A dramatic, vividly detailed reconstruction of a little-known aspect of the Vietnam War.

Pub Date: Feb. 6, 2024

ISBN: 9781250178633

Page Count: 480

Publisher: St. Martin's

Review Posted Online: Nov. 4, 2023

Kirkus Reviews Issue: Dec. 1, 2023

Awards & Accolades

Likes

  • Readers Vote
  • 463


Our Verdict

  • Our Verdict
  • GET IT


  • New York Times Bestseller


  • IndieBound Bestseller

Next book

IT ENDS WITH US

Packed with riveting drama and painful truths, this book powerfully illustrates the devastation of abuse—and the strength of...

Awards & Accolades

Likes

  • Readers Vote
  • 463


Our Verdict

  • Our Verdict
  • GET IT


  • New York Times Bestseller


  • IndieBound Bestseller

Hoover’s (November 9, 2015, etc.) latest tackles the difficult subject of domestic violence with romantic tenderness and emotional heft.

At first glance, the couple is edgy but cute: Lily Bloom runs a flower shop for people who hate flowers; Ryle Kincaid is a surgeon who says he never wants to get married or have kids. They meet on a rooftop in Boston on the night Ryle loses a patient and Lily attends her abusive father’s funeral. The provocative opening takes a dark turn when Lily receives a warning about Ryle’s intentions from his sister, who becomes Lily’s employee and close friend. Lily swears she’ll never end up in another abusive home, but when Ryle starts to show all the same warning signs that her mother ignored, Lily learns just how hard it is to say goodbye. When Ryle is not in the throes of a jealous rage, his redeeming qualities return, and Lily can justify his behavior: “I think we needed what happened on the stairwell to happen so that I would know his past and we’d be able to work on it together,” she tells herself. Lily marries Ryle hoping the good will outweigh the bad, and the mother-daughter dynamics evolve beautifully as Lily reflects on her childhood with fresh eyes. Diary entries fancifully addressed to TV host Ellen DeGeneres serve as flashbacks to Lily’s teenage years, when she met her first love, Atlas Corrigan, a homeless boy she found squatting in a neighbor’s house. When Atlas turns up in Boston, now a successful chef, he begs Lily to leave Ryle. Despite the better option right in front of her, an unexpected complication forces Lily to cut ties with Atlas, confront Ryle, and try to end the cycle of abuse before it’s too late. The relationships are portrayed with compassion and honesty, and the author’s note at the end that explains Hoover’s personal connection to the subject matter is a must-read.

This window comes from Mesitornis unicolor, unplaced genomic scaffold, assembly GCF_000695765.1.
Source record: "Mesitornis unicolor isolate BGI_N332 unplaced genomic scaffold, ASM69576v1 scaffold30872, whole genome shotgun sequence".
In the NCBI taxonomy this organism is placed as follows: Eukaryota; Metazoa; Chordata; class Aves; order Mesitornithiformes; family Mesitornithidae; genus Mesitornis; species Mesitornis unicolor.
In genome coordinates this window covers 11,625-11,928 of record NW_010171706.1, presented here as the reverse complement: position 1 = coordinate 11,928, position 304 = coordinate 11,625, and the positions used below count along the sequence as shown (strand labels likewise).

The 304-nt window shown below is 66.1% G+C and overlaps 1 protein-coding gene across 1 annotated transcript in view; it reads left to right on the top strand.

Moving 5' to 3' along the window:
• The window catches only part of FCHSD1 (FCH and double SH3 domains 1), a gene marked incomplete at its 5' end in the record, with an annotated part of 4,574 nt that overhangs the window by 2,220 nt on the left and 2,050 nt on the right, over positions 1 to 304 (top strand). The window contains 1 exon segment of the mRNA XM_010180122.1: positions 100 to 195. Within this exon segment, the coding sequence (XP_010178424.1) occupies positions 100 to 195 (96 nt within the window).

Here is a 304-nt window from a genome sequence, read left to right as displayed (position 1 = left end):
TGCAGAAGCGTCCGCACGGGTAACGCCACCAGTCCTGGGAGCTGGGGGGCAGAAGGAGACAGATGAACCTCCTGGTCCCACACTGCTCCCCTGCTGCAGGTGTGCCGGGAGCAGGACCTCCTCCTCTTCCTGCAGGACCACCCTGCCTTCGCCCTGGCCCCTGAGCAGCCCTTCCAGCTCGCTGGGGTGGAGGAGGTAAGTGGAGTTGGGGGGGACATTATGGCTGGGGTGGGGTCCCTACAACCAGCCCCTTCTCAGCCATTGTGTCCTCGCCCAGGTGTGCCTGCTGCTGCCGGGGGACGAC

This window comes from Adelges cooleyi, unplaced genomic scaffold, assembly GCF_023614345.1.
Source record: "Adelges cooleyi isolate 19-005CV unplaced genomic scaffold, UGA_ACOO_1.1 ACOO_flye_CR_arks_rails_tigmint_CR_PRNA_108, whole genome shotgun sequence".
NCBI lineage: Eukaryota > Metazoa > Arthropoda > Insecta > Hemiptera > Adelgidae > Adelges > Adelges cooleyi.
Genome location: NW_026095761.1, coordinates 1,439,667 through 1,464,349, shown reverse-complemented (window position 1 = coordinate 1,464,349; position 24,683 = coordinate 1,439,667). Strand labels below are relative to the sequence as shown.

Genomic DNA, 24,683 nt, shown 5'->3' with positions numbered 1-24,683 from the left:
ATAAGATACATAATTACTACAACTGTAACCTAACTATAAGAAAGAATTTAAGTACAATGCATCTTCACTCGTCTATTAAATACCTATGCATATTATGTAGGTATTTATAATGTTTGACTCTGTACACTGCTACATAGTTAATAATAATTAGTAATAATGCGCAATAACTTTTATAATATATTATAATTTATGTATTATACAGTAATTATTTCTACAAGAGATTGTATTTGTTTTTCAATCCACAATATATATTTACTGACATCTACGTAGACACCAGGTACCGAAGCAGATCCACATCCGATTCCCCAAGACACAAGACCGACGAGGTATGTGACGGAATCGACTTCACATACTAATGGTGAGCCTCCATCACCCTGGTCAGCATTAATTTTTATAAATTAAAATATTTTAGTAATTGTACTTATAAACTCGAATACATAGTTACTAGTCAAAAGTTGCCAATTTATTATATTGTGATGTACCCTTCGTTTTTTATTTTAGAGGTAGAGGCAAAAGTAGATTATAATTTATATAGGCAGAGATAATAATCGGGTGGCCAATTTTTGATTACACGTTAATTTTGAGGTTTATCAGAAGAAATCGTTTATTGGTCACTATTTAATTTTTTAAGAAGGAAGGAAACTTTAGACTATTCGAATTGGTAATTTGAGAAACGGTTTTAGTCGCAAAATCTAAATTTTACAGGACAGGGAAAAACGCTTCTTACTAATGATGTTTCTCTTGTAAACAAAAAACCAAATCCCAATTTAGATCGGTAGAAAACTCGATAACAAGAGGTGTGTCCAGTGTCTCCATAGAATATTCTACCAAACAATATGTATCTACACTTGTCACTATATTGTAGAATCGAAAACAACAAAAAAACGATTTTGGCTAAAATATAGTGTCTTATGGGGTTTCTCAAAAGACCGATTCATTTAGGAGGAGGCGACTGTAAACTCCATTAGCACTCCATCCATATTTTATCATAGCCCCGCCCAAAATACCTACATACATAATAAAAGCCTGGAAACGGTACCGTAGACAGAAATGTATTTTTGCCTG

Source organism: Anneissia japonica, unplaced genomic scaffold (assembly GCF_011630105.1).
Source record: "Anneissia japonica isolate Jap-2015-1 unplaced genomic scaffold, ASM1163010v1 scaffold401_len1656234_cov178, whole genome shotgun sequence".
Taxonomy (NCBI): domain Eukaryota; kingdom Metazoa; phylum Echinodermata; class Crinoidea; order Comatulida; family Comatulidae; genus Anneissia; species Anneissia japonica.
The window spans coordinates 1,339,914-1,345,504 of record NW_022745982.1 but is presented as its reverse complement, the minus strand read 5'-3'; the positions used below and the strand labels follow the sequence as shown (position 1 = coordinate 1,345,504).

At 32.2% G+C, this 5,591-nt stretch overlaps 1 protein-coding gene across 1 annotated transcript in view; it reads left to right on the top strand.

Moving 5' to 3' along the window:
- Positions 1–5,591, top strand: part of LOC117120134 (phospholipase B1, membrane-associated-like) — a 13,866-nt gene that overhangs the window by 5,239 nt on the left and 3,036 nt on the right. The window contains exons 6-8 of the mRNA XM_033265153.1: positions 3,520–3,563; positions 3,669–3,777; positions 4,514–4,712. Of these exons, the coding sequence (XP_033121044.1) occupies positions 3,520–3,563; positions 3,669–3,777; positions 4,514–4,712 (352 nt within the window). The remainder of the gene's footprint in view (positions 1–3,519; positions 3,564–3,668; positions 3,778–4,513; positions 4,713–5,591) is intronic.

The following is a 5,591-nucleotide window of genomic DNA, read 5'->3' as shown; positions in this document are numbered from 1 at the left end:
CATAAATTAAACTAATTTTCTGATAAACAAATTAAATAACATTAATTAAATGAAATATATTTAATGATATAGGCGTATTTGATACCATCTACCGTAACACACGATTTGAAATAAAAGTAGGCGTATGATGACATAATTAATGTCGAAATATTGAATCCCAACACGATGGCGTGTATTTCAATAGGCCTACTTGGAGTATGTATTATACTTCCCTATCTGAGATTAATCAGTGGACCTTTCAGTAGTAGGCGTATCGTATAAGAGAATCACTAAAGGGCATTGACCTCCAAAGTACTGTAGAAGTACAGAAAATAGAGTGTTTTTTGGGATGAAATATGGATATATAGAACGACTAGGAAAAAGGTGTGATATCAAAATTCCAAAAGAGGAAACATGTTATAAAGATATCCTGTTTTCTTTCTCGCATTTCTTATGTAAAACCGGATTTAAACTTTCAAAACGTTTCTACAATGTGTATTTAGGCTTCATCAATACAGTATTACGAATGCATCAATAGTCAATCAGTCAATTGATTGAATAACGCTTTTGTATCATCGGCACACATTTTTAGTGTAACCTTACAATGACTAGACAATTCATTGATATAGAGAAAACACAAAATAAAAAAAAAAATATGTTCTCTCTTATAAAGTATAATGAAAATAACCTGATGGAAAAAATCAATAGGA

Packed with riveting drama and painful truths, this book powerfully illustrates the devastation of abuse—and the strength of the survivors.

Pub Date: Aug. 2, 2016

ISBN: 978-1-5011-1036-8

Page Count: 320

Publisher: Atria

Review Posted Online: May 30, 2016

Kirkus Reviews Issue: June 15, 2016

Close Quickview